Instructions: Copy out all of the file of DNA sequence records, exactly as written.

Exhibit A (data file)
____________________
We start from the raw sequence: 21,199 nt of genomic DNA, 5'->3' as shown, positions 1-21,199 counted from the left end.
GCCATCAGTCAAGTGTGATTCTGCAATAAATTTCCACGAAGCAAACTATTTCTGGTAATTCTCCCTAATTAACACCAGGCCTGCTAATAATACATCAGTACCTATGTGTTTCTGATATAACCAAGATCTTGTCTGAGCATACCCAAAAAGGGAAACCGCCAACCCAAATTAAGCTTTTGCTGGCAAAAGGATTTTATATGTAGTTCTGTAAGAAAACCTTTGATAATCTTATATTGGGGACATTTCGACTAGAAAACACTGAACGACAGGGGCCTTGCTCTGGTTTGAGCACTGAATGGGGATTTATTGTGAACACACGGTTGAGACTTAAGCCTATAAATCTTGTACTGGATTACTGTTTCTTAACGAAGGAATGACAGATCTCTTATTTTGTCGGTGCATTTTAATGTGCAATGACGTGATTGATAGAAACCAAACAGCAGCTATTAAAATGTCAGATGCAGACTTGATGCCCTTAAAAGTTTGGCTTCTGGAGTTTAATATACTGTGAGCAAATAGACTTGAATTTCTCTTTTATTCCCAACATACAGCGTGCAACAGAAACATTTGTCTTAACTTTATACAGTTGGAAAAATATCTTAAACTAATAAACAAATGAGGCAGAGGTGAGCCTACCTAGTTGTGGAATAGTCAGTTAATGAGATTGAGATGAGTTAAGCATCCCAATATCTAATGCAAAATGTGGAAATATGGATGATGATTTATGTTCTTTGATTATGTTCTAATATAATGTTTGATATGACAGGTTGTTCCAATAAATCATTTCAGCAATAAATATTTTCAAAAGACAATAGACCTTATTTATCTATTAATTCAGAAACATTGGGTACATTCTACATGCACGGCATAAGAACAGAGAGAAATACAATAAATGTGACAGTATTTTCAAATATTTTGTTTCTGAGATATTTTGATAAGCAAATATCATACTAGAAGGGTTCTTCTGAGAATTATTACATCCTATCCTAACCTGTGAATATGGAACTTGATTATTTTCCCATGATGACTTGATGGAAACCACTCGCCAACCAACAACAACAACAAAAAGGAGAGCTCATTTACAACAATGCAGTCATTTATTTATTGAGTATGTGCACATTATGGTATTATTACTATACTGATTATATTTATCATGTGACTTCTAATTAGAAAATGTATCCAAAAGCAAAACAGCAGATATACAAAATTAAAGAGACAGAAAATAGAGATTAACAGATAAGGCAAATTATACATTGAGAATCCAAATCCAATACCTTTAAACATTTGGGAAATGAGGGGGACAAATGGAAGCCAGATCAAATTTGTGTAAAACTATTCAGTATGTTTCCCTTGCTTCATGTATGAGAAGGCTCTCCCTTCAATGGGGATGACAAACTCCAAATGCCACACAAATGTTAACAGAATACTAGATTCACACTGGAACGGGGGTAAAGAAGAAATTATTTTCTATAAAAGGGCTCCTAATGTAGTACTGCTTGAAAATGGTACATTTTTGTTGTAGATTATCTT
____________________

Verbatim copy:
We start from the raw sequence: 21,199 nt of genomic DNA, 5'->3' as shown, positions 1-21,199 counted from the left end.
GCCATCAGTCAAGTGTGATTCTGCAATAAATTTCCACGAAGCAAACTATTTCTGGTAATTCTCCCTAATTAACACCAGGCCTGCTAATAATACATCAGTACCTATGTGTTTCTGATATAACCAAGATCTTGTCTGAGCATACCCAAAAAGGGAAACCGCCAACCCAAATTAAGCTTTTGCTGGCAAAAGGATTTTATATGTAGTTCTGTAAGAAAACCTTTGATAATCTTATATTGGGGACATTTCGACTAGAAAACACTGAACGACAGGGGCCTTGCTCTGGTTTGAGCACTGAATGGGGATTTATTGTGAACACACGGTTGAGACTTAAGCCTATAAATCTTGTACTGGATTACTGTTTCTTAACGAAGGAATGACAGATCTCTTATTTTGTCGGTGCATTTTAATGTGCAATGACGTGATTGATAGAAACCAAACAGCAGCTATTAAAATGTCAGATGCAGACTTGATGCCCTTAAAAGTTTGGCTTCTGGAGTTTAATATACTGTGAGCAAATAGACTTGAATTTCTCTTTTATTCCCAACATACAGCGTGCAACAGAAACATTTGTCTTAACTTTATACAGTTGGAAAAATATCTTAAACTAATAAACAAATGAGGCAGAGGTGAGCCTACCTAGTTGTGGAATAGTCAGTTAATGAGATTGAGATGAGTTAAGCATCCCAATATCTAATGCAAAATGTGGAAATATGGATGATGATTTATGTTCTTTGATTATGTTCTAATATAATGTTTGATATGACAGGTTGTTCCAATAAATCATTTCAGCAATAAATATTTTCAAAAGACAATAGACCTTATTTATCTATTAATTCAGAAACATTGGGTACATTCTACATGCACGGCATAAGAACAGAGAGAAATACAATAAATGTGACAGTATTTTCAAATATTTTGTTTCTGAGATATTTTGATAAGCAAATATCATACTAGAAGGGTTCTTCTGAGAATTATTACATCCTATCCTAACCTGTGAATATGGAACTTGATTATTTTCCCATGATGACTTGATGGAAACCACTCGCCAACCAACAACAACAACAAAAAGGAGAGCTCATTTACAACAATGCAGTCATTTATTTATTGAGTATGTGCACATTATGGTATTATTACTATACTGATTATATTTATCATGTGACTTCTAATTAGAAAATGTATCCAAAAGCAAAACAGCAGATATACAAAATTAAAGAGACAGAAAATAGAGATTAACAGATAAGGCAAATTATACATTGAGAATCCAAATCCAATACCTTTAAACATTTGGGAAATGAGGGGGACAAATGGAAGCCAGATCAAATTTGTGTAAAACTATTCAGTATGTTTCCCTTGCTTCATGTATGAGAAGGCTCTCCCTTCAATGGGGATGACAAACTCCAAATGCCACACAAATGTTAACAGAATACTAGATTCACACTGGAACGGGGGTAAAGAAGAAATTATTTTCTATAAAAGGGCTCCTAATGTAGTACTGCTTGAAAATGGTACATTTTTGTTGTAGATTATCTT